- Identity is redeemed child of God – not orphan
- People approached according to God-given identity – not aliases of culture, others
- Looks for gold – not dirt
- Faults addressed personally with gentle correction, then encouragement – not gossip
- People celebrated for who they are – not judged for who they are not
- People identified by their glorious future promise – not by troubled past, mistakes
- Place of safety and security – not fear
- Worth based on who we are in Christ – not what we do
- People given benefit of doubt – not rash judgment
- Willingness to love trumps desire to control
- Reveals God – not conceals him
- Heals wounds – not inflicts them
Fruits of Honor
Thomas Merton once wrote that the “true self” is like a very shy wild animal that hides in the protective cover of the woods and only comes out for the “lure of divine freedom.” I like to think of honor as this lure. It cannot be faked or manufactured, however. People detect self-serving, counterfeit honor; especially the very wounded.
Romans 2:4 says: “The goodness of God is meant to lead you to repentance.”
Wisdom 11:23 says: “You overlook mens’s sins so that they can repent.”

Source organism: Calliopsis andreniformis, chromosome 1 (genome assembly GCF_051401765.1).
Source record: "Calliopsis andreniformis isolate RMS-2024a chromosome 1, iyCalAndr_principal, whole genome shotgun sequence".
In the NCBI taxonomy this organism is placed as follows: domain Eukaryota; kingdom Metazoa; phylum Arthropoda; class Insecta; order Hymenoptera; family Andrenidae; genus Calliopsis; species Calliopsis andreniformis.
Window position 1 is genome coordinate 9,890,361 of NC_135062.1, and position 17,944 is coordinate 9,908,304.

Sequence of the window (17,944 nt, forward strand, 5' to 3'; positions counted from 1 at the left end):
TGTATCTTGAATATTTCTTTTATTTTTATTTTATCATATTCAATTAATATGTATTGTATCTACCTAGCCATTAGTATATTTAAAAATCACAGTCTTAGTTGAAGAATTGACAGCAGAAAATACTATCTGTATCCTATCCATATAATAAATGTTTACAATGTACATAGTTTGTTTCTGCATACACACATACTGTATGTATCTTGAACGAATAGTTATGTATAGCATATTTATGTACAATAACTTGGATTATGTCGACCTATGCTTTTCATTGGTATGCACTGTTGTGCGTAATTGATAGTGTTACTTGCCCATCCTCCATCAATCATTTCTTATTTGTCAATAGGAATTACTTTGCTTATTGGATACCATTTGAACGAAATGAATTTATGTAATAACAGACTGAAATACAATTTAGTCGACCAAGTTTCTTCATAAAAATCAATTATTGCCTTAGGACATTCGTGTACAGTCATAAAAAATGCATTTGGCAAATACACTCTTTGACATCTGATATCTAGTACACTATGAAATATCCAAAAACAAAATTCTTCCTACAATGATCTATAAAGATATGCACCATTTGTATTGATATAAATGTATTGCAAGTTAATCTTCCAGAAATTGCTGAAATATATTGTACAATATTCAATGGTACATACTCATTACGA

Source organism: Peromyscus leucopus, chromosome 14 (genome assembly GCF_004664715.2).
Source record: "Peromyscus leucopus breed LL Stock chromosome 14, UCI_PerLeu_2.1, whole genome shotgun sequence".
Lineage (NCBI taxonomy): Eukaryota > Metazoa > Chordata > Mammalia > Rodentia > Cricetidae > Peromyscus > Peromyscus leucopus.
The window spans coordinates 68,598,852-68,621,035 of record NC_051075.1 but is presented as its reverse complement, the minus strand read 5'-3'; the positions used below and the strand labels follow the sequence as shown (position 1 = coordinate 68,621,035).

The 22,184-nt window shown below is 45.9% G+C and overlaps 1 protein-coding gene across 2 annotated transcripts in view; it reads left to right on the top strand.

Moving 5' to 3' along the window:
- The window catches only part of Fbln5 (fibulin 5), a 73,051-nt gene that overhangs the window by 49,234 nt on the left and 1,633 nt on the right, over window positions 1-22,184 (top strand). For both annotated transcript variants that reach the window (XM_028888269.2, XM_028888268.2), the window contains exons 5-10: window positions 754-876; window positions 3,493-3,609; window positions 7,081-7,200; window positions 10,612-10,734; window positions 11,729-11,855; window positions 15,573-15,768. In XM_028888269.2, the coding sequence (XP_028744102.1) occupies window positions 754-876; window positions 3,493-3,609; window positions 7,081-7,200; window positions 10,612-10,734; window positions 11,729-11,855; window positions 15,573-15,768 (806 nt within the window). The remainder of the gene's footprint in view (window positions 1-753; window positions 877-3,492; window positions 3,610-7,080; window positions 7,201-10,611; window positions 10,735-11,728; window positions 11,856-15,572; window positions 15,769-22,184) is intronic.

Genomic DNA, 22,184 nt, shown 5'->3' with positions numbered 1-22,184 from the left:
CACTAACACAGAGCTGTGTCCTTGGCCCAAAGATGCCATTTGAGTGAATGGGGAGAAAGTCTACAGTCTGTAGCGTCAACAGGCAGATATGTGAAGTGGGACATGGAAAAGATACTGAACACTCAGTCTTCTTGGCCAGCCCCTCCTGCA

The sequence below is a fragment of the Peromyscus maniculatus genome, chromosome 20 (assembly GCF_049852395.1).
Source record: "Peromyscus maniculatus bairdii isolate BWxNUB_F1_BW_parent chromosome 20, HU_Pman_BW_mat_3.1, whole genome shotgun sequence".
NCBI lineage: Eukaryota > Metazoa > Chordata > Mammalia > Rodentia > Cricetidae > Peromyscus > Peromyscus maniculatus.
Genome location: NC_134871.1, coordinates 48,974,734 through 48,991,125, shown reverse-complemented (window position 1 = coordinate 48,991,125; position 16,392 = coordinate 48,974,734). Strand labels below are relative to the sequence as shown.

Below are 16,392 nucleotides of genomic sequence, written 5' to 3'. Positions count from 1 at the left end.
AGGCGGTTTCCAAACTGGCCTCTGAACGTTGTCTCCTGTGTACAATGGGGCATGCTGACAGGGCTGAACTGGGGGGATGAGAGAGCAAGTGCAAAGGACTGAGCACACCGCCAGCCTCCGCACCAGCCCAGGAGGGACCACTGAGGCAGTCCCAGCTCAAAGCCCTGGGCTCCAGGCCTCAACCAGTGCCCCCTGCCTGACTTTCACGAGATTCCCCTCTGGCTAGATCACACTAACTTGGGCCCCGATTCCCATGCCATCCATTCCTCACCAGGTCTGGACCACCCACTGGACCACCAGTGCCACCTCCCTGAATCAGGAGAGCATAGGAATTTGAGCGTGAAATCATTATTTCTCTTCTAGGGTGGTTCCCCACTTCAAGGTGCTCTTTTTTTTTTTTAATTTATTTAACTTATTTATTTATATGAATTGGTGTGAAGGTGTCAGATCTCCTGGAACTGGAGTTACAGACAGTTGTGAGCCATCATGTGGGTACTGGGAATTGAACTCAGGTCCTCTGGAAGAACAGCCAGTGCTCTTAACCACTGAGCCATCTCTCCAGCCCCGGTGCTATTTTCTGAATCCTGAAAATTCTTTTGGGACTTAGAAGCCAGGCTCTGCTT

Honor leads to repentance. Honor creates a sinner-safe environment (which is not the same as a sin-safe environment): one that does not condone sin, but relativizes it by affirming the sinner as a deeply loved child of God. Honor eradicates sin at its root through facilitating an encounter with the love of Jesus that melts hearts, affirming the deepest goodness at the core of every person. Counter-intuitively, repentance is seldom generated by condemnation, which breeds defensiveness and further hardens hearts.
I pray that through honor, the church will be the house of Bishop Bienvenu: where, after every other door has been closed, Valjean finds a welcome from the very sad place he has been; where a convict is called ‘Monsieur;’ where a hungry man is fed; where a hardened man is softened; where a broken man is mended. I pray that through honor, the church will be the house where treachery is met with mercy; where contraband becomes ransom; where gold emerges from mud; where slavery gives way to sonship; where a life of tragedy is transformed into as beautiful a story as Les Miserables.
What Honor did for Jean Valjean: